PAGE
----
So what do you do if you have an access-related problem at the airport, or even on the airplane? The answer is simple: always remember to ask for the CRO — the Complaints Resolution Official.
The CRO is a problem solver, and is specifically educated on traveler’s rights and airline responsibilities under the Air Carrier Access Act (ACAA). All US airlines are required to have a CRO on duty while the airport is open, so if you encounter a problem at any stage of game, from reservations to deplaning, this is the person to contact. Foreign carriers are also required to have a CRO available at airports that serve flights that begin or end in the US. Alternatively, the CRO can be available by phone.
It’s also important to note that CRO has the authority to overrule the decision of any other personnel, including third-party contractors. They even have jurisdiction over the airline websites. The only exclusion to their jurisdiction is a pilot who makes a decision based on safety issues.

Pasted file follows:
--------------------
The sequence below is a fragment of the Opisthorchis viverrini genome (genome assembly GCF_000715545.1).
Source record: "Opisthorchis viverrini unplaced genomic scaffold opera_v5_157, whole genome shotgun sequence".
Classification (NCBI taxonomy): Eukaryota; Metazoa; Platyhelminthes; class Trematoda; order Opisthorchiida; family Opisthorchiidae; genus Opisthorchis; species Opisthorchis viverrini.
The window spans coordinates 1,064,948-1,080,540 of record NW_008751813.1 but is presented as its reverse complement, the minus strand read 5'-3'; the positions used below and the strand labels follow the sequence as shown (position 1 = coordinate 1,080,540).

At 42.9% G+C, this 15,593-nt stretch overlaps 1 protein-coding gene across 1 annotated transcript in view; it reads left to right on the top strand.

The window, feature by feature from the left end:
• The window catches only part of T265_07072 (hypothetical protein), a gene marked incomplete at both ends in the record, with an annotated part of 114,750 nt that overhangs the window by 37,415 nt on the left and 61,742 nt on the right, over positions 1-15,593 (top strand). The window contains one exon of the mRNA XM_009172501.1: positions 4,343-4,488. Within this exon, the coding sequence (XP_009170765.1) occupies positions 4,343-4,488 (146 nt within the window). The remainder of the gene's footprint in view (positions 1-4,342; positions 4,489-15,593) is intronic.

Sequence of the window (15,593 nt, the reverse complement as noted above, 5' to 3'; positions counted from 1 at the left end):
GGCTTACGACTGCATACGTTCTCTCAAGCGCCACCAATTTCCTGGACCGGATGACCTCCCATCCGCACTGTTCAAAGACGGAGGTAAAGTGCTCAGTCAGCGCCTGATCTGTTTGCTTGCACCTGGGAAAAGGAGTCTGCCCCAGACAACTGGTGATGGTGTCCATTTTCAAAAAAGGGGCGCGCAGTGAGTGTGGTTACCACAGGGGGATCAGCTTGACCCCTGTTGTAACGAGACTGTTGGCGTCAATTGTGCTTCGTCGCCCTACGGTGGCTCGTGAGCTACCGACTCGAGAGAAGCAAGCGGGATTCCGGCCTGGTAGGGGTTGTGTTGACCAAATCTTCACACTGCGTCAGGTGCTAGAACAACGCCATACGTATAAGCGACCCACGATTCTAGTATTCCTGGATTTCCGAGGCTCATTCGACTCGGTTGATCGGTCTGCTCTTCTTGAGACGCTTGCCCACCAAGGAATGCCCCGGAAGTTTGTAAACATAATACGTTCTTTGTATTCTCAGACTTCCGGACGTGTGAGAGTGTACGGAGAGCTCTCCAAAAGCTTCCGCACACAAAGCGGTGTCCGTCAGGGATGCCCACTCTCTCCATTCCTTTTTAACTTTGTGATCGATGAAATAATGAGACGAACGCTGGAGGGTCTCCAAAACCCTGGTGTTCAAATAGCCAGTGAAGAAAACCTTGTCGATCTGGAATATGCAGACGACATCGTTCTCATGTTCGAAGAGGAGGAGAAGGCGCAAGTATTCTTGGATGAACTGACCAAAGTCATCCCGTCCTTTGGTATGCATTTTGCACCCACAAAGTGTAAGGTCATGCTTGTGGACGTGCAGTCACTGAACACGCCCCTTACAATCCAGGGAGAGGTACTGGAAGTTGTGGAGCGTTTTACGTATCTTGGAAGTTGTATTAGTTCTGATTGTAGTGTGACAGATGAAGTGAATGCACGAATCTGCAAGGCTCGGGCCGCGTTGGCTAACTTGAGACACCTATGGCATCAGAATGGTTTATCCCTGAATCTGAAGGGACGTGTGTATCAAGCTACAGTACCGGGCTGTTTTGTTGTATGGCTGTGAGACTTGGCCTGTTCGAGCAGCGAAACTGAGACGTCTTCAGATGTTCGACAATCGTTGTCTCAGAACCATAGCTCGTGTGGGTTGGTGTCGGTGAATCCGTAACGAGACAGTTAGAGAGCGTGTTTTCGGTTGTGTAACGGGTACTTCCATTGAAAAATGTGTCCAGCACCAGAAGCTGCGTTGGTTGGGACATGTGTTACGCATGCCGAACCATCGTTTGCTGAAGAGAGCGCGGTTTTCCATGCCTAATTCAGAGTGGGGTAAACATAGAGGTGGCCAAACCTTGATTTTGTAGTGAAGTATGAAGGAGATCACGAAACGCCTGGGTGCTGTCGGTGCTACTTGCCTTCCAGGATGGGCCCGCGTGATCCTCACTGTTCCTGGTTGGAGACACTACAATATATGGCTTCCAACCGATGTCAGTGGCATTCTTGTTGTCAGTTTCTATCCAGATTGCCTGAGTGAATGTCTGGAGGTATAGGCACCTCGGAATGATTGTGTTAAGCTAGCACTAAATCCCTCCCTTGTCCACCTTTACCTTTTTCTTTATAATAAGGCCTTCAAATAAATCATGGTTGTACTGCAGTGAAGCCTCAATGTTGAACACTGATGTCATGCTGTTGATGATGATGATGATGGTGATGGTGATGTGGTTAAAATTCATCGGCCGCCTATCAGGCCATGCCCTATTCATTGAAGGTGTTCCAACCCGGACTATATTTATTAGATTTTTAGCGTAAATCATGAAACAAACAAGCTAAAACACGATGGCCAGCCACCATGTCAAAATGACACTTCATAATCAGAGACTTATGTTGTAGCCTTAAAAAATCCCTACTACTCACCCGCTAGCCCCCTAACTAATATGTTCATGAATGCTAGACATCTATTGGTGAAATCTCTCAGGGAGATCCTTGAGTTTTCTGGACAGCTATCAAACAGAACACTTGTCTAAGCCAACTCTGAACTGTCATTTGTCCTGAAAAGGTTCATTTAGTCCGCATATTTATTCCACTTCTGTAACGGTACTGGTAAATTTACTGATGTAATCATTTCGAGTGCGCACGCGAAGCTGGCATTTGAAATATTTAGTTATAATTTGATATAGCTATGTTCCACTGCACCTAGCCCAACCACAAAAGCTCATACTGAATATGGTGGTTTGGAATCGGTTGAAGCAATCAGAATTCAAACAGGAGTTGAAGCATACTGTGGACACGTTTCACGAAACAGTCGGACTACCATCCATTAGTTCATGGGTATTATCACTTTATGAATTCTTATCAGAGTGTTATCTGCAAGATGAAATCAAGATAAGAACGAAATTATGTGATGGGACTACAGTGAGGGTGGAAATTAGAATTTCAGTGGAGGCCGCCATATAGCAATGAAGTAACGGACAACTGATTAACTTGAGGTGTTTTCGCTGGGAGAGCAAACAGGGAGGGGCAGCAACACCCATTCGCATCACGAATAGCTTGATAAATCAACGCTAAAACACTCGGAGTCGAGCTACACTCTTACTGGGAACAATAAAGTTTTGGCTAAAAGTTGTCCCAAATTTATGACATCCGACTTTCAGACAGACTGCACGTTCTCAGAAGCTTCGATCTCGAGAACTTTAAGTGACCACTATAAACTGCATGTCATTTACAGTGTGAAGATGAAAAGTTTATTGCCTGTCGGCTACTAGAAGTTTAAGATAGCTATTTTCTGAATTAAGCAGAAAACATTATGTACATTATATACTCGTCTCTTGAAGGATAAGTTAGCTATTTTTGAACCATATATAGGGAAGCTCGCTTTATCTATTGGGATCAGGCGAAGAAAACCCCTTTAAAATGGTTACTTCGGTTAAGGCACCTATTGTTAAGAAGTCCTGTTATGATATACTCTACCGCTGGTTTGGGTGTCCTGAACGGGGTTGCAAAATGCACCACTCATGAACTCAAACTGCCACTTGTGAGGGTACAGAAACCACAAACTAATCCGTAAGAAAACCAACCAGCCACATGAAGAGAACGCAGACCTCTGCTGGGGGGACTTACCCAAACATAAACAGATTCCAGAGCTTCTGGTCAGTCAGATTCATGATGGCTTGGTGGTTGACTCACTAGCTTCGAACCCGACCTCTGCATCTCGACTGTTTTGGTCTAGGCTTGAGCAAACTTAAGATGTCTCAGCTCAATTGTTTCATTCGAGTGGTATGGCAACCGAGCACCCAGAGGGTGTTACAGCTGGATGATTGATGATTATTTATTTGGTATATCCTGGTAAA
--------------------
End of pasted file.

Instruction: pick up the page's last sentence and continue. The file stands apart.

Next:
So what if the employee you ask doesn’t know who — or even what — the CRO is? Then ask to speak to a supervisor. The supervisor may very well be the CRO; and if not he or she will most certainly know who to call.
Of course, it really helps to know your rights when talking to the CRO. In other words, don’t misquote the law and demand bulkhead seating or a first-class upgrade. On the other hand, if airline personnel want you to transfer to an airline wheelchair at check-in, or try to deny you passage, then it’s time to contact the CRO.
The CRO will help you resolve access problems, and ultimately get you the services you are entitled to under the law. But, knowing the law is the first step in self advocacy. And in that respect, it’s also a good idea to brush up on the rules in the ACAA (www.ecfr.gov/cgi-bin/text-idx?SID=ae47679a5dc0b0cdd685abc7e3437dbb&mc=true&node=pt14.4.382&rgn=div5).
So, first learn the law. Then, whenever you have an access-related airline problem, remember to ask for the CRO!